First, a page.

An eager reporter from Edinburgh, anxious to ascertain the great man's views on a far from happy performance, questioned him. Close gave his views on the batting ("didn't do as they were told"), the bowling ("couldn't bowl bloody 'oop downhill") and the fielding ("couldn't catch a cold"). The reporter, convinced that Close would at least try to protect his job with some words of reassurance, if not praise, continued: "So how would you describe the team performance overall?"
The iron man of Yorkshire and Somerset gaped, struggled to restrain his normal flow of colourful invective before finally bursting out: "You can call them a bunch of tartan twits".
No Worcestershire batsman is likely to address tomorrow's Scots as tartan twits if Marshall is polishing the ball at the other end. New Road usually gives some help to seam so that Marshall versus Graeme Hick and Tom Moody is a starring attraction for St George's Day and should, if the temperature rises a little, bring a good opening day crowd.
Scotland are a sterner proposition these days and continue their Yorkshire links, as befits the country that claims to have taught Wilfred Rhodes how to bowl, with Jim Love as the current coach and with the emergence of a Scottish-born fast bowler Gavin Hamilton (who Love wanted to borrow) at Headingley. The Scots are reputed to hold the Tykes in higher regard than most Sassenachs believing, according to a Hawick man, that a Yorkie could just about pass for a second-class Scot.
Warwickshire, the Cup holders and triple champions, having had a pasting from England A, face another at Trent Bridge where resurgent Nottinghamshire, with both Chris Cairns and Chris Lewis fit again, will be well-backed to reach Lord's. We all knew that the champions would miss the convalescent Tim Munton and, on the evidence of the last four days, even the return of Allan Donald cannot fill the gap.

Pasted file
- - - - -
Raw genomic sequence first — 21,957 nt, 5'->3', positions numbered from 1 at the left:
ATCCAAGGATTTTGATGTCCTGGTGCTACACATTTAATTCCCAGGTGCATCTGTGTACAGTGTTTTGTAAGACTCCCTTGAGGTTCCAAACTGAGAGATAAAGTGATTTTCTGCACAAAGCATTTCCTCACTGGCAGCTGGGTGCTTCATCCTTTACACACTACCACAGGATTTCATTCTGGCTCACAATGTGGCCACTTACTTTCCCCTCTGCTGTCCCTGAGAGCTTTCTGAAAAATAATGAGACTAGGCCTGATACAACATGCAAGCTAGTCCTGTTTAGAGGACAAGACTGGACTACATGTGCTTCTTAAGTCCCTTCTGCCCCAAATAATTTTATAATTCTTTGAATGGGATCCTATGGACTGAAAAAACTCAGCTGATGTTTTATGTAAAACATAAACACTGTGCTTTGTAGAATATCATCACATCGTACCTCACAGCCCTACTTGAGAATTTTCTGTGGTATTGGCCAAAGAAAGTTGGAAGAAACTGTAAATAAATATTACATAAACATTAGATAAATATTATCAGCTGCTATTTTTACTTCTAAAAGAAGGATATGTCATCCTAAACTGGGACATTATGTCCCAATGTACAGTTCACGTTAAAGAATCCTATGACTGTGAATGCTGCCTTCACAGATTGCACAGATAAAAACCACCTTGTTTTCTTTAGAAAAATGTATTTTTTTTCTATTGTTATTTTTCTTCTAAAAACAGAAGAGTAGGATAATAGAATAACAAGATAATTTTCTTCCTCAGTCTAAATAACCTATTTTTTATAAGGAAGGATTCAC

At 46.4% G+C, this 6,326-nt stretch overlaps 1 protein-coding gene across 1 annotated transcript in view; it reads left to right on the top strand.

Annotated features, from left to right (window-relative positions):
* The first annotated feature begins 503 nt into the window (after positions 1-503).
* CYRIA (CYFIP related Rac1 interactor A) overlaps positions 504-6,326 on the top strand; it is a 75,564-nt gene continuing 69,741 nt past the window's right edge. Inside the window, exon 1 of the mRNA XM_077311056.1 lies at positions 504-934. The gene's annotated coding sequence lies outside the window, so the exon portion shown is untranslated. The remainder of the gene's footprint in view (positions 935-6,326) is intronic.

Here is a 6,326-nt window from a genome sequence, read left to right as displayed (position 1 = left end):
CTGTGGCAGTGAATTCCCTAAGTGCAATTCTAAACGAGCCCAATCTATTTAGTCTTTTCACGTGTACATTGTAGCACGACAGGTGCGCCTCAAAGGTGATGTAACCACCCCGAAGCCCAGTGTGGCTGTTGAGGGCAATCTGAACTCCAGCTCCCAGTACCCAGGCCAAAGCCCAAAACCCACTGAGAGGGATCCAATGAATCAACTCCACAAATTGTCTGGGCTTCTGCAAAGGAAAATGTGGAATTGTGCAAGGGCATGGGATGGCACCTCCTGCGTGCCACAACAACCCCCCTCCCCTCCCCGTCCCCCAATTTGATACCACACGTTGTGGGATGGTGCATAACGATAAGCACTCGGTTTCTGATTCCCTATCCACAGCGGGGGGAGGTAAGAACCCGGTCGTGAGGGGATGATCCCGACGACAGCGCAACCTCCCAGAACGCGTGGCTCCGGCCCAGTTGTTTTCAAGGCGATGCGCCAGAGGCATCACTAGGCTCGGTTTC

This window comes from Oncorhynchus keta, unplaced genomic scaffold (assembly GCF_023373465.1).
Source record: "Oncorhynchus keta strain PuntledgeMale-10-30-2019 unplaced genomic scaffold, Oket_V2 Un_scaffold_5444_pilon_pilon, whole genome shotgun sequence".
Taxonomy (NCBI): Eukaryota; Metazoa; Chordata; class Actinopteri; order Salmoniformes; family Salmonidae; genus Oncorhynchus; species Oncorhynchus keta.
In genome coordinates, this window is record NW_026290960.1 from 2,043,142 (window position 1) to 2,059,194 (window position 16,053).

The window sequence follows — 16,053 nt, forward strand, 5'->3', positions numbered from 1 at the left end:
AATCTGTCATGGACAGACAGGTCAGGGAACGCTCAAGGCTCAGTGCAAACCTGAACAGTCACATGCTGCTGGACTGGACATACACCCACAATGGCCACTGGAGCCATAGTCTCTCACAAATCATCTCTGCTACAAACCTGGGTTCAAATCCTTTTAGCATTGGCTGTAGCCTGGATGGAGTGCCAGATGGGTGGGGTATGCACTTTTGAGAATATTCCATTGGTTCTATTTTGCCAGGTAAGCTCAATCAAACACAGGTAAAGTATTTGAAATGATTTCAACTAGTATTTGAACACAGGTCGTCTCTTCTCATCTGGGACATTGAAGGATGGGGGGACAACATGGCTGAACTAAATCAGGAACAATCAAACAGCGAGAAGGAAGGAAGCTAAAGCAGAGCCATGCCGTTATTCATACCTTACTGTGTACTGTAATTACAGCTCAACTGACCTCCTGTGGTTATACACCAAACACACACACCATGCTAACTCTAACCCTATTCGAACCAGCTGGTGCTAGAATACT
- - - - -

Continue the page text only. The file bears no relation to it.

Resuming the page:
Hugh Morris may not be fit to lead Glamorgan in their tricky opener at Chelmsford where the new Essex, under Paul Prichard, will hope to impress a restive support. Leicestershire's rising wicketkeeper-batsman, Paul Nixon, who broke a finger while batting for England A, will have to be replaced at Durham where Phil Whitticase, who lost his place through injury to Nixon three years ago, picks up the gloves again.
Another wicketkeeper, Sussex's Peter Moores, is likely to miss only his third first-team match in six years, against Somerset at Taunton, after damaging a shoulder in a midweek friendly.
Surrey have announced the signing of the Queensland fast bowler Carl Rackemann as a replacement for their injured overseas professional, Waqar Younis, but he will not arrive in time for this competition; can the Irish overturn The Oval? Middlesex and Hampshire, who may be fielding their new fast bowlers Dion Nash and Heath Streak, ought to draw an interested crowd to Lord's.
Lancashire and Gloucestershire face unfamiliar opponents respectively in Minor Counties and Combined Universities but readers need to be reminded that this year the competition has reverted to a zonal basis, the first and second in each group going through to the quarter-finals and knock- out stages. The second round of matches, when Kent and Yorkshire, who have Darren Gough fit again, enter the fray, comes on Tuesday.Reuse content